My general rule about blogging at The Archers At The Larches is not to be moany. There is generally an upside to everything if you look hard enough but since the 12 December, when Hubby had a fall on the land, my father fell ill, my mother in law too, felt rather frailer than usual and the rain drenched the land over and over, I began to have a sense of humour failure and therefore retreated from the blog for your safety Dear Reader.

Anyhoo, life goes on; Hubby is all better, MIL is improving and we hope that Dad is mending, escaped from hospital. Word is, the weather is set to improve, (bloody good job, as it couldn't get worse than the beginning of this week, up here 1000ft above sea level!) ..

2012
Fortunately my sheep and the alpaca have been looked after well and their tummies are swelling with the promise of new life. Lambing starts here in 10 days and though this is a nervous time, being my third solo year, it is also an optimistic time. We have help close by, with a very supportive farmer friend and the services of a good vet. I also have a very competent 13yo, who is resourceful and observant and a caring, keen 11yo and Hubby, of course, who is the bringer of calm, technical know-how, (close curcuit TV in the barn is now available on my iPad so I can check on progress from beside the fire) and he is Chief of Staff while I am asleep.

Lou's Poo, Dried Alpaca Fertiliser continues to thrive, with new retailers supporting the product up and down the country. We have reports of it being used to grow fantastic chillis, magnificent tomatoes and saving citrus trees from near death, as well as nourishing every other plant it's added to. We are delighted that influencial gardeners and growers love the product and we look forward to taking Lou's Poo to Chelsea Flower Show and Hampton Court this year, sponsored by a Gold Medal winner. More on this story to follow in the next blogs......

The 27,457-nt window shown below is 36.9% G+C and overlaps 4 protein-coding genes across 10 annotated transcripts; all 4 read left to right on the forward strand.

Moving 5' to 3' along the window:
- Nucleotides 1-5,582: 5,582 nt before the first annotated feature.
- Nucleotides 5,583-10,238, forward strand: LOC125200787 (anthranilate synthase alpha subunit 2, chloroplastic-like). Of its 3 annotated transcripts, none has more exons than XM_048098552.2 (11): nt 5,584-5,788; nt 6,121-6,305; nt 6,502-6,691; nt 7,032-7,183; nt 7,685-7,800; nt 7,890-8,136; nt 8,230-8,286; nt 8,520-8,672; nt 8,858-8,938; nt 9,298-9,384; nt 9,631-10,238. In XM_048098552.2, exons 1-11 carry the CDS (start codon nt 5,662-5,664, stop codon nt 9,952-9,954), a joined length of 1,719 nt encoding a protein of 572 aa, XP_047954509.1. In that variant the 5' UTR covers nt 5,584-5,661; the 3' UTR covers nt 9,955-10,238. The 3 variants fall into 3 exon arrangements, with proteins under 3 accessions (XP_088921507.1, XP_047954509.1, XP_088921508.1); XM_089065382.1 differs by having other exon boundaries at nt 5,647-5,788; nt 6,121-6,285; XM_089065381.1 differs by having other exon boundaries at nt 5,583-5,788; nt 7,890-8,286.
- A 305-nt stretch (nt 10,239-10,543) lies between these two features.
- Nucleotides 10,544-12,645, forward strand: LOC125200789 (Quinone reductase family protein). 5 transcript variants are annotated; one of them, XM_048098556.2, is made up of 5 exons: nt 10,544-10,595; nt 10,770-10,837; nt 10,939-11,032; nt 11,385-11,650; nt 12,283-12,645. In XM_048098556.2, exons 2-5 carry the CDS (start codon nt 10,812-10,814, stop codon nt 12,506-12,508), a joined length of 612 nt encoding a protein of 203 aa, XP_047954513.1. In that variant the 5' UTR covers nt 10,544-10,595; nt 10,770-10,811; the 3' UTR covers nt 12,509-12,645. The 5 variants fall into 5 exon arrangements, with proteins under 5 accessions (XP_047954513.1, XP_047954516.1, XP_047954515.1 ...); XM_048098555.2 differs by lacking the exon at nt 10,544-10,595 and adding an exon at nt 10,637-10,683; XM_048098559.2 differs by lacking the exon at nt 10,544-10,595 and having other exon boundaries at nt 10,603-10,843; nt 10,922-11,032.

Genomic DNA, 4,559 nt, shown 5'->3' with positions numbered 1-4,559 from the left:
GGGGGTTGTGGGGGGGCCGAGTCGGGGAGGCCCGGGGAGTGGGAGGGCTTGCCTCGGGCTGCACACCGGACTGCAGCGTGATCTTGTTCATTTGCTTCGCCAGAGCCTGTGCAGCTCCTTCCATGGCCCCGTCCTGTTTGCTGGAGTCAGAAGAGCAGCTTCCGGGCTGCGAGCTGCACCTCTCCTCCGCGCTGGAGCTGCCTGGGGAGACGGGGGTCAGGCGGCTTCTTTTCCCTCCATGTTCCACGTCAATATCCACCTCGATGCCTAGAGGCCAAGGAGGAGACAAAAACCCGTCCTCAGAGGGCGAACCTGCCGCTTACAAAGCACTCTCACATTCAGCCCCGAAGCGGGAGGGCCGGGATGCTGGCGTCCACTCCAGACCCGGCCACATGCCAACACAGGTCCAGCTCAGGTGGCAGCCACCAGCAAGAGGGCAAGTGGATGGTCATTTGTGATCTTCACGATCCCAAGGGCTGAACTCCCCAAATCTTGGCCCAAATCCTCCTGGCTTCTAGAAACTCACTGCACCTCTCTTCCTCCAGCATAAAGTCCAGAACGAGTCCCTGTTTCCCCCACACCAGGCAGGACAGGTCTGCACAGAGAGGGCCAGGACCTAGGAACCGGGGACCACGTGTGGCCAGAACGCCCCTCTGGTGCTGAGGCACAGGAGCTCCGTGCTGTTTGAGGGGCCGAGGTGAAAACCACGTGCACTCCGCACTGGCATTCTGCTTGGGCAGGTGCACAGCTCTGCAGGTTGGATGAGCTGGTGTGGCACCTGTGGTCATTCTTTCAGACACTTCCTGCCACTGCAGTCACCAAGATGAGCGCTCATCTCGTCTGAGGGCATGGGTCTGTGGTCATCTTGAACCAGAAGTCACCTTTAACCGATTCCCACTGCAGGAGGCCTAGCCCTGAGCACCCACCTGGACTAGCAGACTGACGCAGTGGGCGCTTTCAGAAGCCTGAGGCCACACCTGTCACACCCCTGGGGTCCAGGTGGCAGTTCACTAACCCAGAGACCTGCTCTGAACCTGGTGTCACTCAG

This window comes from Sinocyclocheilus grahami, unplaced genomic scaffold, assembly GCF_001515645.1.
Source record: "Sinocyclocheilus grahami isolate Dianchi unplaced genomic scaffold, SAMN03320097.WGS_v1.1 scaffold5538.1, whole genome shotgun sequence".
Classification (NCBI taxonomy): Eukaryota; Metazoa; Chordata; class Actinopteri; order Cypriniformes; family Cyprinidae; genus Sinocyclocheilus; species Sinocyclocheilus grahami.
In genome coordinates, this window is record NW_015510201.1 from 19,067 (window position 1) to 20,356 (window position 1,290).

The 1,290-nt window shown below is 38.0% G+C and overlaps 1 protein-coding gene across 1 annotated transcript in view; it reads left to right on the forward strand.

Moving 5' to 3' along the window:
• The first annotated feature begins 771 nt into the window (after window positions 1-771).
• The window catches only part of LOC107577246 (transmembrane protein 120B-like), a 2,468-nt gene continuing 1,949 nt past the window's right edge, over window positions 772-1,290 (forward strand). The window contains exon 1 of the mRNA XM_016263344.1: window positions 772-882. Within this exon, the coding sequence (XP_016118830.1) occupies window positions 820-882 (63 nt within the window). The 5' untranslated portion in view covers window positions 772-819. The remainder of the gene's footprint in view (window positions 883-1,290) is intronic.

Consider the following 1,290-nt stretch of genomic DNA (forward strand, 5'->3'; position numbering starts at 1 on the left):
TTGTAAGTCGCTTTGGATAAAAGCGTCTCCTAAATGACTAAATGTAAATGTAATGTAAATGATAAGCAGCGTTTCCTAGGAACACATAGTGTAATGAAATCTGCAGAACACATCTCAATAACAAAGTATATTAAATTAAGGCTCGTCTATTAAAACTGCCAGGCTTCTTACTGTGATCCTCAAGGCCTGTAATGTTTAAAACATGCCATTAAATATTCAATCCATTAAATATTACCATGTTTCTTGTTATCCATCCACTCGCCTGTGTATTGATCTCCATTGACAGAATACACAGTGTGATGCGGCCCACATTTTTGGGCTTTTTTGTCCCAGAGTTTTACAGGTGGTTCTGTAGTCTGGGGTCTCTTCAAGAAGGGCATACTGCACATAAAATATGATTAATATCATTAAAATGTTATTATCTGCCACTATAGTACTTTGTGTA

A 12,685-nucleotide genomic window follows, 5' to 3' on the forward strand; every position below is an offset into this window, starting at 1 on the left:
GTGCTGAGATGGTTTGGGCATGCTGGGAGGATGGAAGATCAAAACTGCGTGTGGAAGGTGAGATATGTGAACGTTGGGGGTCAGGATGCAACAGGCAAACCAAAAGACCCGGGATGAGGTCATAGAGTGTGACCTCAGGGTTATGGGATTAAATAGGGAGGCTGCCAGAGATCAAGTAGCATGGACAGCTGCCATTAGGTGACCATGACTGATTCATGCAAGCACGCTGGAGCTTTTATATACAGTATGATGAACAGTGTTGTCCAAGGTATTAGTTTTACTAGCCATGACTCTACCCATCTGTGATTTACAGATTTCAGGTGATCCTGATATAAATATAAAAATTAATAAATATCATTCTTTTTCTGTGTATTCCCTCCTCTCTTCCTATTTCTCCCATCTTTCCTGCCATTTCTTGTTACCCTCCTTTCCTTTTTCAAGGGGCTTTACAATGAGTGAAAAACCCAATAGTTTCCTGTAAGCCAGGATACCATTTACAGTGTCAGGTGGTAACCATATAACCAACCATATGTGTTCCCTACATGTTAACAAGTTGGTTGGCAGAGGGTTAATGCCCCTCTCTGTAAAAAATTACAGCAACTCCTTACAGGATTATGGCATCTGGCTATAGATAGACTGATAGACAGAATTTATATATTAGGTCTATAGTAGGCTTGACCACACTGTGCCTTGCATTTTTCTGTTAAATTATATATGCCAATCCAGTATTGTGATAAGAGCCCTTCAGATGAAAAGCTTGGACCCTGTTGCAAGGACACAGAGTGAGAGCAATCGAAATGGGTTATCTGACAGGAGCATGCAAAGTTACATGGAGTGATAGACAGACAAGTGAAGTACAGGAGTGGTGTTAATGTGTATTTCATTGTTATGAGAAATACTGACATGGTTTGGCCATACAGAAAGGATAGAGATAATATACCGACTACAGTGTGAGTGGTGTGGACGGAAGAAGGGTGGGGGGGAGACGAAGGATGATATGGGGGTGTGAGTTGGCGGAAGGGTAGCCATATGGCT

My seedlings give me great comfort that spring is indeed on its way. Ammi majus, Scarlet geranium, Cactus and standard Dahlia of every color, lobelia, convovulus, cup and saucer vine all vie for space in my warmer environments, while outside in the walled garden, pots of sweet pea, allium, fennel, sweet rocket, strawberry and much much more are begining to show signs of spring growth. I believe in growing things hard and when potting on, I always add a few Lou's Poo Beans to the compost mix. The Beans add drainage and are a great source of slow release NPK.


Well, it's just after 7am and time to feed the animals, I'll post again soon.

Thursday, 17 September 2015

A glut....

Well, after a lovely long summer holiday with the sproglets, the animals, festivals and socials it's a shock to be back to the school run. The summer has been interesting weather-wise up here on the Shropshire Hills and we've certainly had enough rain, unlike those who live in the south and east of the UK. That said, we've had stunning crops thanks to the warm weather, soft precipitation and, of course, Lou's Poo from the alpaca.

I turned my back for a few days to get set up for Glee at Birmingham's NEC, the UK's Retail Gardening Show and this is the result!! 14 courgette/marrow monsters. It must be 'Ratatouille Time', a favourite mid-winter, nice and hot with extra Tabasco and home-made caraway bread. Yum.





The figs are so plentiful this year as are the raspberries, there's nothing better than a raspberry smoothie for brekkie so I'm squirrelling some of those away in the freezer.

Soon it will be time for tupping so I must pop off today and get some extra lick buckets for the chosen ewes before the gass starts to lose its prime goodnes. Though lambing is hard work, there really is nothing like it on a cool early spring night, I think its the most wonderful experience and one this ex-Londoner is thrilled to be a part of.

Ah well, lots to do, Lou's Poo orders to pack, animals to feed, land to manage; must off, let's chat again soon....

The Archers at The Larches

Lou - Chicken whisperer....

Lou - Chicken whisperer....

Snowy and Moon

Snowy and Moon